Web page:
Importing Data Into MYOB

Did you know that you can import data into MYOB from other applications? For example, maybe you have a list of customer names and addresses somewhere else on your computer (maybe in a Word file, a database file or in Excel) and you want to import this information into MYOB. Here’s how to import customer or supplier details in the blink of an eye.

Organising your data

The first stage when importing data is to manipulate your customer or supplier listing into a format that MYOB can understand.

  1. If your customer or supplier details are currently in a word processor or database, try to get these details into a spreadsheet before you try to import the information into MYOB.

    For example, if your data is stored in a database such as Microsoft Access, you can usually save this data in a format that can be opened in Excel.

  2. Using spreadsheet software such as Excel, arrange the information neatly in columns.

    Tidy your data so that all names are listed one after the other, all addresses are listed one after the other and so on. With addresses, separate the street, city, state and postcode into four separate columns.

  3. Insert a row at the very top of your list (if you haven’t done so already) that labels the columns.

    For example, Name, Phone 1, Phone 2, Contact and so on. This row is called your Header row.

  4. Save this spreadsheet as a tab-delimited file.

    For example in Excel, go to the File menu, click Save As, and then select Tab-Delimited as the File Type. The Tab-Delimited file format makes it easy for MYOB software to read.

Importing your data

Now that you have your data organised, you’re ready to import this information into MYOB. Hold tight, here goes:

  1. From the File menu in MYOB, select Import/Export Assistant.

  2. Select Import Data and click Next.

  3. Select Cards as the data type, and either Customer Cards or Supplier Cards as the Cards type.

  4. Click Browse, navigate to the folder where you saved your data, and select the file you want to import. Click Next.

  5. Fiddle with the settings and click Next.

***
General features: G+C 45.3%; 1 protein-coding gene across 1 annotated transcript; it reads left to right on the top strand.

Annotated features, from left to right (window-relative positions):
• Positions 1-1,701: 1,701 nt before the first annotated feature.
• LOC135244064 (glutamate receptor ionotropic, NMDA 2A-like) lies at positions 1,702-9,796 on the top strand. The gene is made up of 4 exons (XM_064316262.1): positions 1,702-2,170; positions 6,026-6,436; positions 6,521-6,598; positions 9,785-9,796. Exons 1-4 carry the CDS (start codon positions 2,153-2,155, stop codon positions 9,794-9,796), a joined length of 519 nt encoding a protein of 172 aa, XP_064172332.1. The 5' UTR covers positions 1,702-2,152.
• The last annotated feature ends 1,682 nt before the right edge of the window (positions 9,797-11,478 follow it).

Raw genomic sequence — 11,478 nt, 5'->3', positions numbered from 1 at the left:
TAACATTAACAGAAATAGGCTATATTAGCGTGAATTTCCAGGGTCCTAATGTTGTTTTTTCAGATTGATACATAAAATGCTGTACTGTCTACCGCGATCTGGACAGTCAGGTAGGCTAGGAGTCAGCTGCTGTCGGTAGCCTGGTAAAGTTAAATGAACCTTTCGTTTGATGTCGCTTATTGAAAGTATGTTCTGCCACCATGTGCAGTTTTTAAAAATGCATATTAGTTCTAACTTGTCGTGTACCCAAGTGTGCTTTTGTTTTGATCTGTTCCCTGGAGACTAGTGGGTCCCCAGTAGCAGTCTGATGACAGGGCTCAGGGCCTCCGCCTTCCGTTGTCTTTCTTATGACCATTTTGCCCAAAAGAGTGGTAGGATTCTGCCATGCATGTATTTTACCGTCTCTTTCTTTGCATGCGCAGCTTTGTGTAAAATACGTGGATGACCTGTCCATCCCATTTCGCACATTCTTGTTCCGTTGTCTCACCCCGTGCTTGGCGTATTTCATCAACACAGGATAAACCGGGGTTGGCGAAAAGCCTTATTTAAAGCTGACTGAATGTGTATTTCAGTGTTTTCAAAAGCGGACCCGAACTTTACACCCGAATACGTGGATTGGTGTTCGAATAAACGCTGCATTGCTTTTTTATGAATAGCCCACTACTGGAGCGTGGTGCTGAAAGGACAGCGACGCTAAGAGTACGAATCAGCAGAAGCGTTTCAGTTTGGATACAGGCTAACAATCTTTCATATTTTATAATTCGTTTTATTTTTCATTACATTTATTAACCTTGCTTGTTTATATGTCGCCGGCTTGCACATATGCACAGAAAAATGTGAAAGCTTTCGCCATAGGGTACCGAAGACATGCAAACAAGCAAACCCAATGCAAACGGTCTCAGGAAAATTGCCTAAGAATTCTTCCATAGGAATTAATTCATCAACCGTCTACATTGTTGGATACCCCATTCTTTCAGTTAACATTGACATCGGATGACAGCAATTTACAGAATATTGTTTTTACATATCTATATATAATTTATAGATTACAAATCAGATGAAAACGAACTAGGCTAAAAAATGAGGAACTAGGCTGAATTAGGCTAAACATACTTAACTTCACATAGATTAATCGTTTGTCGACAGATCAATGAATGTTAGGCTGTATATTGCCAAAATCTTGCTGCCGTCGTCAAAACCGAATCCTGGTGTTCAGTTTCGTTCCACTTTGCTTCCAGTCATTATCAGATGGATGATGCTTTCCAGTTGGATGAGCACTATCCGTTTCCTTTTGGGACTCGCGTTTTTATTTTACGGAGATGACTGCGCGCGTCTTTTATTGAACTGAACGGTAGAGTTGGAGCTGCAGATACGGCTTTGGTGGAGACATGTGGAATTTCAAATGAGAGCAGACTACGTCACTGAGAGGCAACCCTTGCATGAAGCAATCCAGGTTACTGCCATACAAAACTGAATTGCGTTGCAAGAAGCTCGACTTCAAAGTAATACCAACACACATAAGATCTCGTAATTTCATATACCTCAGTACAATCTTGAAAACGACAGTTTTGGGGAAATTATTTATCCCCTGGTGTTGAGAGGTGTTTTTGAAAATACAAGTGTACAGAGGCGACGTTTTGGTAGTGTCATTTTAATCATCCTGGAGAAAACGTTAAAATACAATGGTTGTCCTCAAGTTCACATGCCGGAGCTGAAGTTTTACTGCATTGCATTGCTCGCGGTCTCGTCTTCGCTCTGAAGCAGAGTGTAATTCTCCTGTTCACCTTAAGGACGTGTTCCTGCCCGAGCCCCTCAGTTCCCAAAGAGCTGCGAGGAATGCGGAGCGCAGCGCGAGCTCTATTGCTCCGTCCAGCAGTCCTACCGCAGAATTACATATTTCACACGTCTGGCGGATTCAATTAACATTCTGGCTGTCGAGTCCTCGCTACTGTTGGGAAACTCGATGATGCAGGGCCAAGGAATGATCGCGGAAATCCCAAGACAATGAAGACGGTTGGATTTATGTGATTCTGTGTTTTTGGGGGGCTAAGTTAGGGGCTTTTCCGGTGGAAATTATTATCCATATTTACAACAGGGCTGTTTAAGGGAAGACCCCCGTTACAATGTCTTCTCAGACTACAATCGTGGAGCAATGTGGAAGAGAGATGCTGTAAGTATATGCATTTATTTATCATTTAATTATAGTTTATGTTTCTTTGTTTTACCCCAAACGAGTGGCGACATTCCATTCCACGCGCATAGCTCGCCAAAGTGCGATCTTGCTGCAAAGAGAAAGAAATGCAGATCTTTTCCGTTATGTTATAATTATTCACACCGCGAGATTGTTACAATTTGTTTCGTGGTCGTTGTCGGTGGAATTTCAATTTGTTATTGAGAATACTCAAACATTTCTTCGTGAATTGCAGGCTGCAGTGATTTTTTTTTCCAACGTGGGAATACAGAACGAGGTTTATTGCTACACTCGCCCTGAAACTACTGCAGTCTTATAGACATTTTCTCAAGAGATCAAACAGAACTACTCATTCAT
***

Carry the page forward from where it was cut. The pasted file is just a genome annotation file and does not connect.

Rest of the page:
Things get pretty technical at this point. But never fear! Tell MYOB that your data is separated by tabs, that the first line contains headers, that if data already exists you want to update it, and to match cards using the last name. (The screenshot below shows what these settings look like.)

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  6. Click Auto Match to get MYOB to automatically match fields and then click Next.

    Alternatively, you can match fields manually by first highlighting the import field on the left, and then clicking the matching import field on the right. Do this one by one until every field on the left is matched with a field on the right.

  7. When prompted, make a backup of your file.

    Why bother backing up? If you really mess up your import (which sometimes happens the first time around), you can restore your backup and start again.

  8. Click Import, and marvel as the fun begins.

    Sometimes importing takes a painfully long time, sometimes only a few seconds. However, the import is complete when a delightful message pops up to inform you of your success (or failure). If your import failed, read the message carefully!

Troubleshooting if things go wrong

Importing card details into your MYOB company file should be easy, but plenty of gremlins can throw an error message your way. If you get a message after you import data saying the import had errors or warnings, follow the prompt to view the error log.

  • If the import skipped a record, it means that something was so bad that MYOB ignored this customer or supplier completely.

  • If you get a warning message, this means a minor problem occurred and MYOB has rejected a part of a customer or supplier’s details (for example, maybe MYOB has added the customer name, but not the address or phone number).

The error log shows a list of every record that has a problem, with an error code showing at the beginning of each one. At first, these error codes look like unintelligible jargon (Error -7, for example, doesn’t mean much to the uninitiated). However, the top of this report provides a list of what each error message means.

After you identify which records didn’t import properly and why, you can make one of two moves. If only a few cards are affected, open your company file and fix up these cards one by one. On the other hand, if most of the import didn’t work, your best bet is to restore your backup, fix up the import file and try again.